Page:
Infant mortality rate (probability of dying between birth and age 1 per 1000 live births): 3
Under-five mortality rate (probability of dying by age 5 per 1000 live births): 4
Deaths due to tuberculosis among HIV-negative people (per 100 000 population): 0.49 [0.43-0.58] 
SDR all causes, all ages, per 100000 - 591
SDR, diseases of circulatory system, all ages per 100000 - 192
SDR, external cause injury and poison, all ages per 100000 - 41
SDR, malignant neoplasms, all ages per 100000 - 182 
Significant differences in death rates between social classes were highlighted in the Institute of Public Health’s Inequalities in Mortality report. Overall the findings showed that between 1989 and 1998:
- The death rate for all causes in the lowest occupational class was 100 to 200% higher than the rate in the highest occupational class.
- Differences in mortality rates were even greater for some causes of death.
When it comes to health and illness, significant inequalities between socio-economic groups were revealed in an Institute of Public Health all-Ireland report on social capital and perceived health which found that:
- People with no formal education qualifications were half as likely as those with third-level education to say they had excellent or very good health.
- Those who were unemployed were a third less likely than those in employment to have a high general mental health score.
- People with the lowest incomes were half as likely as those with the highest incomes to be very satisfied with their health or to have a very good quality of life.
More recently marked social gradients in self-rated health across the island were documented in a large survey of patients of general practices on the island of Ireland. This study found that household income levels were strongly linked to health with similar steep gradients in both Ireland and Northern Ireland.
In addition to worrying differences in death rates highlighted by the all-Ireland mortality report, recent analyses of the EU Survey on Income and Living Conditions in Ireland revealed significant inequalities in health and illness between socio-economic groups in 2004:
- 85% of those who were ‘non-poor’ reported good or very good health, whereas this was true of only 66% of those experiencing income poverty.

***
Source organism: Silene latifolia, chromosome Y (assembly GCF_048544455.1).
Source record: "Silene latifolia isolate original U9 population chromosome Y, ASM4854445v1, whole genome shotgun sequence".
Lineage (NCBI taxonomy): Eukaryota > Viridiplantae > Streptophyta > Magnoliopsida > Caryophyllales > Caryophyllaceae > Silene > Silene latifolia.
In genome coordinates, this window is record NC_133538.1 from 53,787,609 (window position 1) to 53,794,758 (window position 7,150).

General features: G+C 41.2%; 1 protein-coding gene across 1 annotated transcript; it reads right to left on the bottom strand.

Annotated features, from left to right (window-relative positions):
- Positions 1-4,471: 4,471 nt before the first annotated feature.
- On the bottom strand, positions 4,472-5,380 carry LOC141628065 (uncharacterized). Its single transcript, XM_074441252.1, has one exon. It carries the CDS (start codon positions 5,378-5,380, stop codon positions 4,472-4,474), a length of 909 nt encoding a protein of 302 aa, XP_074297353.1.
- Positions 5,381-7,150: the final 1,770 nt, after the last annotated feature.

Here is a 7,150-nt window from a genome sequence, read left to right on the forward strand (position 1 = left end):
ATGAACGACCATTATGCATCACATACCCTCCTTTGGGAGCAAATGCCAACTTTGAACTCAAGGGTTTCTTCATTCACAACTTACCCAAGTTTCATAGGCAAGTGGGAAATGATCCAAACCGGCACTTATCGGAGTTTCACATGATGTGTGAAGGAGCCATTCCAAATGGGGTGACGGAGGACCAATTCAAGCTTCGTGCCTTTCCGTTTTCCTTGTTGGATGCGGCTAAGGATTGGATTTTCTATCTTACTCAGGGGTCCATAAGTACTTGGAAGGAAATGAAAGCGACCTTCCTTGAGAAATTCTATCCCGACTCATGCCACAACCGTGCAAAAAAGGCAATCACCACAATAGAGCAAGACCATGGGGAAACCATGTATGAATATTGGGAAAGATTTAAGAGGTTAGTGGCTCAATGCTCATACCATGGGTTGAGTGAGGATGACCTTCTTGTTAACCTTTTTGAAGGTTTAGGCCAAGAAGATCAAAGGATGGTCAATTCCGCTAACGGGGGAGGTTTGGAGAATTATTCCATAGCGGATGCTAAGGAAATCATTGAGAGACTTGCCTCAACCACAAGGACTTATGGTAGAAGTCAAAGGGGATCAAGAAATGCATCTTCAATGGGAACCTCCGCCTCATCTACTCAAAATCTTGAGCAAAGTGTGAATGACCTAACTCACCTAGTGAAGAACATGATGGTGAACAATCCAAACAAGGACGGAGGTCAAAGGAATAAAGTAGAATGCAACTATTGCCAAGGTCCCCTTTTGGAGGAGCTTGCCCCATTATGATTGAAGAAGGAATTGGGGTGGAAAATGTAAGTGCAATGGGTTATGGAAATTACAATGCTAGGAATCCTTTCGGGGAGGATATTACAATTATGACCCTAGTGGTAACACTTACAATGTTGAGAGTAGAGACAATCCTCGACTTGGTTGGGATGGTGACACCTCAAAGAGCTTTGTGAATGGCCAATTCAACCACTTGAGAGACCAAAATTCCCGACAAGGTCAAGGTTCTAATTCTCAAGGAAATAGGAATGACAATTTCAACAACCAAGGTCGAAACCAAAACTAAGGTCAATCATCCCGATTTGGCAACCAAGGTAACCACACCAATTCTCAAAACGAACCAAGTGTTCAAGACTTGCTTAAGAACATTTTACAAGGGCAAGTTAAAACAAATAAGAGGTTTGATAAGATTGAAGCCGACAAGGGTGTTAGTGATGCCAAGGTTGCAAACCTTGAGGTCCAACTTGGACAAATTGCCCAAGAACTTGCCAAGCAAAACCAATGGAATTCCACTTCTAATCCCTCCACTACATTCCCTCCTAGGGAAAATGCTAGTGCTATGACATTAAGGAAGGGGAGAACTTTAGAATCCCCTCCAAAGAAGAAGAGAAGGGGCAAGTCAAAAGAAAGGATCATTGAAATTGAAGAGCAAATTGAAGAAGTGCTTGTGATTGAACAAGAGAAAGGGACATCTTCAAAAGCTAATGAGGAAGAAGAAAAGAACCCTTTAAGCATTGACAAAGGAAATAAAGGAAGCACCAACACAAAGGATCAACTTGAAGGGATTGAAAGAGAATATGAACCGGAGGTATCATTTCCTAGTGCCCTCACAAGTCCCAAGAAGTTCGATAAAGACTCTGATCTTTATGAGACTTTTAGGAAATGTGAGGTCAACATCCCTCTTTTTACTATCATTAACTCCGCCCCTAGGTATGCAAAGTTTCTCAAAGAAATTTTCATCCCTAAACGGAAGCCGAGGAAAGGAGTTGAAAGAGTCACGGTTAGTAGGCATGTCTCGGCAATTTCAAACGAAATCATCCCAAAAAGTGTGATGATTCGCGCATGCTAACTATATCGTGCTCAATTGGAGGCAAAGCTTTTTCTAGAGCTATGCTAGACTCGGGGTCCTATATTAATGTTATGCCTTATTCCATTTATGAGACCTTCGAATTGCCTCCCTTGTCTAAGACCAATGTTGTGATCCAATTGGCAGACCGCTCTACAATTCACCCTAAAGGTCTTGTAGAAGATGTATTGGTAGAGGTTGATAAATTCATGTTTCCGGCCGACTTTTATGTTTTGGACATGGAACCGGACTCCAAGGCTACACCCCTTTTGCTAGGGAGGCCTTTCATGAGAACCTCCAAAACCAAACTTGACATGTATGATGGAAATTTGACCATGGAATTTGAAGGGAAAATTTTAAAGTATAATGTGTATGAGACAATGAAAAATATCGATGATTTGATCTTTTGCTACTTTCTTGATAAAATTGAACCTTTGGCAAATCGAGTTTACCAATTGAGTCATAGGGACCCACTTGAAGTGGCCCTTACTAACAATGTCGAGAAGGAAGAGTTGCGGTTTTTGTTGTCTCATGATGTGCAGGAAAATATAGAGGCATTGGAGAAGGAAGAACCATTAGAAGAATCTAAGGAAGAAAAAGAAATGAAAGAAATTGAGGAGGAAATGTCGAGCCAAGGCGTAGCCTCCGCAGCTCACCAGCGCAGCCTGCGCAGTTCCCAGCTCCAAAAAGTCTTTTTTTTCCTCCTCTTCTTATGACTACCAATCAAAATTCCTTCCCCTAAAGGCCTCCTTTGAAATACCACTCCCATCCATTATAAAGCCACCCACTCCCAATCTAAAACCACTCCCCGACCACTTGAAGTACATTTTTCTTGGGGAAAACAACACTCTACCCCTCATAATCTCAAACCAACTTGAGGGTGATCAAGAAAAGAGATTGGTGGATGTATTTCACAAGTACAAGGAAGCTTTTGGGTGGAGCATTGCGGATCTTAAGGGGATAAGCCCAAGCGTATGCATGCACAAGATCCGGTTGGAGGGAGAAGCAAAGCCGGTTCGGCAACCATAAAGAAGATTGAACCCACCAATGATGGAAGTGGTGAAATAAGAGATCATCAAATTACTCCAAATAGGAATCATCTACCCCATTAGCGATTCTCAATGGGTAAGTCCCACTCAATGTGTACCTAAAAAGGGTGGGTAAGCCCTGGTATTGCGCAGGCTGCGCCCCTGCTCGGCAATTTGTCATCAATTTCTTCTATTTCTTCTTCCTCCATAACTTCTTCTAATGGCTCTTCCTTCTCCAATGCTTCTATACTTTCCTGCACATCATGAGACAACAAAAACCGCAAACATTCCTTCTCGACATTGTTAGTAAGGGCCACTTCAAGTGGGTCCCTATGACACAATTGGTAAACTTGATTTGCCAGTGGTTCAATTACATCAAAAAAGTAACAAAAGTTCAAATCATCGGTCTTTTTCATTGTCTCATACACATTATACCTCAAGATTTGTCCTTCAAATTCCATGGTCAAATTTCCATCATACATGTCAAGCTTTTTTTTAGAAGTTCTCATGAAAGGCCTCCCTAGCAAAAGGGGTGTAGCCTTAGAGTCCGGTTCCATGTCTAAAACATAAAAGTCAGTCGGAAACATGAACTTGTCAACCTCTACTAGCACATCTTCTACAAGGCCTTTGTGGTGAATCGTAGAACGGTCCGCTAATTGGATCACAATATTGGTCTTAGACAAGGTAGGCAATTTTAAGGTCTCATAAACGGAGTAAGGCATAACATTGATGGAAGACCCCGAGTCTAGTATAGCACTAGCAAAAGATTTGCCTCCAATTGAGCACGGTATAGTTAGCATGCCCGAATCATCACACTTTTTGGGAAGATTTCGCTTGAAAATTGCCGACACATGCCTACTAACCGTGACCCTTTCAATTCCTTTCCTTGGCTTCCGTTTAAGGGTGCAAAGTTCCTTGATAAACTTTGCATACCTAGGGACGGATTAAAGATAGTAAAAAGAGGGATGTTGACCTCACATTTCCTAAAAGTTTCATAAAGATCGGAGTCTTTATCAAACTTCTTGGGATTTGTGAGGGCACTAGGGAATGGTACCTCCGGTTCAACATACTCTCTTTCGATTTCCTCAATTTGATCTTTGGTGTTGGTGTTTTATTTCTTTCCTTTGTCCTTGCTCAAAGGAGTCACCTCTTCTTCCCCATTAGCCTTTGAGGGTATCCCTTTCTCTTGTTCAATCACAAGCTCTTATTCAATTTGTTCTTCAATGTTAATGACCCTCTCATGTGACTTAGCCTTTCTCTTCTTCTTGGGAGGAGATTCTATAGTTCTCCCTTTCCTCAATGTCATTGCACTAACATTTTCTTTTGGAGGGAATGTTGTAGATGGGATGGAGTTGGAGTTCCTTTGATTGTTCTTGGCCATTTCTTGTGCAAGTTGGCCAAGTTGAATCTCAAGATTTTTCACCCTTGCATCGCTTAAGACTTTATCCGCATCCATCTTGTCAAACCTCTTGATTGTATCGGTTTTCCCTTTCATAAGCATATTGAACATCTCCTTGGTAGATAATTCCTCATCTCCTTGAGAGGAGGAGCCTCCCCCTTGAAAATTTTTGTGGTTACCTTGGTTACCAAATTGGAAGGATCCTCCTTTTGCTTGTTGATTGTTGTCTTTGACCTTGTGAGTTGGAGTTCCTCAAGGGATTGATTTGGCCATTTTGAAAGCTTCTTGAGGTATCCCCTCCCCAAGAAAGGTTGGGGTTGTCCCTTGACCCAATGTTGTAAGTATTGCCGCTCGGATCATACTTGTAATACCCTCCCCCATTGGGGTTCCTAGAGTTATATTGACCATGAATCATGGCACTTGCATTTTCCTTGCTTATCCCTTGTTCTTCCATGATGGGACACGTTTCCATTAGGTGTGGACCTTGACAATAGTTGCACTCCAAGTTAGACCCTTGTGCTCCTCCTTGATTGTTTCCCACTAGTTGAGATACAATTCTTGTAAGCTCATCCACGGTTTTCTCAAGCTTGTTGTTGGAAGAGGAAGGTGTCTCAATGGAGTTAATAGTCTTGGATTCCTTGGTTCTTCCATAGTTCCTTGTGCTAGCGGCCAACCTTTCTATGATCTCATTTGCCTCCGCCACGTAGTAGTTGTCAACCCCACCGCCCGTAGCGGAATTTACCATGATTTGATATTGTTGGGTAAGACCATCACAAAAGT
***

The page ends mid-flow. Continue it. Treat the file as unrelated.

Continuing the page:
- Almost half (47%) of those who were consistently poor (i.e. in income poverty and experiencing deprivation) and 38% of those who were income poor reported having a chronic illness, compared with 23% of the general population.
- 11% of men in the highest income decile had a chronic illness. This rose to 20% for those in the middle of the income range, and to 42% for those in the second lowest decile.
The health of some socially excluded groups is even more severely affected. Travellers in Ireland live on average 10 to 12 years less than the general population. Homeless people are vulnerable to ill health and premature death. In 2006 for instance, 55 homeless people who had been in contact with Simon Communities services died prematurely.
Delivery of Care
There are a high number of doctors per head of population in Ireland. GP’s are responsible for general health, prescribing drugs, treating serious illnesses, and providing preventive healthcare and health education and you cannot attend an Irish hospital without a referral from your doctor, unless your case is an emergency. Medical cardholders are sent a list of ‘approved’ doctors and can register with any doctor on the list. If you are treated by anyone other than an ‘approved’ state funded doctor, you will have to pay the fees yourself. To register with a doctor, you make a contract between the two of you. You can change to a different doctor, but beware of the reason you give for your change, as many Irish doctors are reluctant to take on patients who have had a disagreement with their previous doctor.